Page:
What Is Cancer? | School Of Health Dr. Thomas Lodi

The word “cancer” comes from the Greek term “karkinos”, which was coined by the Greek physician Hippocrates (460 to 370 BC) and later translated by Celsus, a Roman who lived between 28 BC to 50 AD. In English is was referred to as “canker” until the 17th century at which time it became known as it is today, ‘cancer’.

The conventional perspective regarding cancer is that it is a “class of diseases characterized by out-of-control cell growth”. Furthermore, they consider that there are “over 100 different types of cancer” that originate in different cells (organs). In fact cancer is often defined as consisting of “many diseases”.

Since cancer cells do not undergo programed cellular death, (apoptosis) they continue to grow “out of control” and invade other tissues (metastasize). These are the hallmarks that broadly define cancer.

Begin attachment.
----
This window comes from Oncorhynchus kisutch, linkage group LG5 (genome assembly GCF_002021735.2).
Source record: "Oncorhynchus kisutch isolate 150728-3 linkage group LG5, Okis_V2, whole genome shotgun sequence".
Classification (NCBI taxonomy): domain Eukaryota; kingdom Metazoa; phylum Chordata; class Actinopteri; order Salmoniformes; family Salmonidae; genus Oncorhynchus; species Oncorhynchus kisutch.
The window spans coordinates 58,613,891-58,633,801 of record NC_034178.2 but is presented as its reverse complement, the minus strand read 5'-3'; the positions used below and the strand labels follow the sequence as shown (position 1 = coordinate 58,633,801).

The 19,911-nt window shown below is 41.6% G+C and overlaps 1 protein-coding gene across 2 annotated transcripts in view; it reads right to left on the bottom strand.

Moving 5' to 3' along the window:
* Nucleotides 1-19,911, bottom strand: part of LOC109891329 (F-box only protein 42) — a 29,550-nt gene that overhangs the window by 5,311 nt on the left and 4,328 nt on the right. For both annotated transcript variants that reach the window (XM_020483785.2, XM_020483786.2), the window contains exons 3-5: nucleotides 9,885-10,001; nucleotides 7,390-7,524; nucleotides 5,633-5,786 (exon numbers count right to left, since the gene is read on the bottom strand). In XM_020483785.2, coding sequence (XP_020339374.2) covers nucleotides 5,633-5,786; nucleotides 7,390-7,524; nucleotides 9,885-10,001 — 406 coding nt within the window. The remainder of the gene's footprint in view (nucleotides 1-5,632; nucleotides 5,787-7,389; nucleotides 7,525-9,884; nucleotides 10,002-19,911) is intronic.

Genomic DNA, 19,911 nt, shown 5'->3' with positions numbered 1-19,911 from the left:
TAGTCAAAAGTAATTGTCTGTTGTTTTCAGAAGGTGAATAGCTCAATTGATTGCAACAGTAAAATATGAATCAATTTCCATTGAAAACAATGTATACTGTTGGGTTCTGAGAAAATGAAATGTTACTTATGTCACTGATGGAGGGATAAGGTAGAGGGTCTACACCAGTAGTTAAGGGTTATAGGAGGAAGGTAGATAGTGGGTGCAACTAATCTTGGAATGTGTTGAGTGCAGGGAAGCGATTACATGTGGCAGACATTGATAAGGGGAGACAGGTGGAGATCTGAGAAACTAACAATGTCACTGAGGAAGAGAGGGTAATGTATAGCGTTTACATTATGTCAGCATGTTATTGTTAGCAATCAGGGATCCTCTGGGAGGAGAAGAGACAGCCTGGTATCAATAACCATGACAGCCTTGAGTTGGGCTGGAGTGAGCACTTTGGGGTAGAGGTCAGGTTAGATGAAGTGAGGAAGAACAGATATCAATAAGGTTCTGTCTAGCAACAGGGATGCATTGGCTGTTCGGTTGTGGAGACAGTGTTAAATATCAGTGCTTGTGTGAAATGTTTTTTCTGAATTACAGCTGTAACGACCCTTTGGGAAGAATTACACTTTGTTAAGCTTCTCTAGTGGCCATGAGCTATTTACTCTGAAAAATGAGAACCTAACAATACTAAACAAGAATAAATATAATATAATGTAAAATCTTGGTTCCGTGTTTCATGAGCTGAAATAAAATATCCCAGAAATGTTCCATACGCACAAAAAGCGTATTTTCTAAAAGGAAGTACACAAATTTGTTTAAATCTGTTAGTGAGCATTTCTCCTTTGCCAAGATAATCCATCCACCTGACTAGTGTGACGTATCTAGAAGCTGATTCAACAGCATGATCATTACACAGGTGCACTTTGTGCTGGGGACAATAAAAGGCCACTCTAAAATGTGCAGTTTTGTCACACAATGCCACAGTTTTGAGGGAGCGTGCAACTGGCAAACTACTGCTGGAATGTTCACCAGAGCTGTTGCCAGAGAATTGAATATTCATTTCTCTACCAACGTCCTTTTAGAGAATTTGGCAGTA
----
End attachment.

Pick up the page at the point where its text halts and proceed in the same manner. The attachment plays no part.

This same conventional perspective believes that cancer is initiated when a gene (DNA) mutates and is neither able to correct the damage or to engage in normal process of apoptosis (programmed cellular death).

As is written on the NCI website, “Cancer is a genetic disease… caused by changes to genes that control the way our cells function, especially how they grow and divide…. genetic changes that cause cancer can be inherited… can also arise during a person’s lifetime as a result of errors that occur as cells divide or because of damage to DNA caused by certain environmental exposures.”

Cancer Is A Metabolic Disease Not A Result Of DNA Mutation

Cancer however is not initiated by a DNA mutation but rather is a “metabolic disease” that produces changes in the DNA. In 1931, Dr Otto Warburg was awarded the Nobel Prize in physiology or medicine for his discovery that cancer results as a result of the inability to engage in aerobic cellular respiration.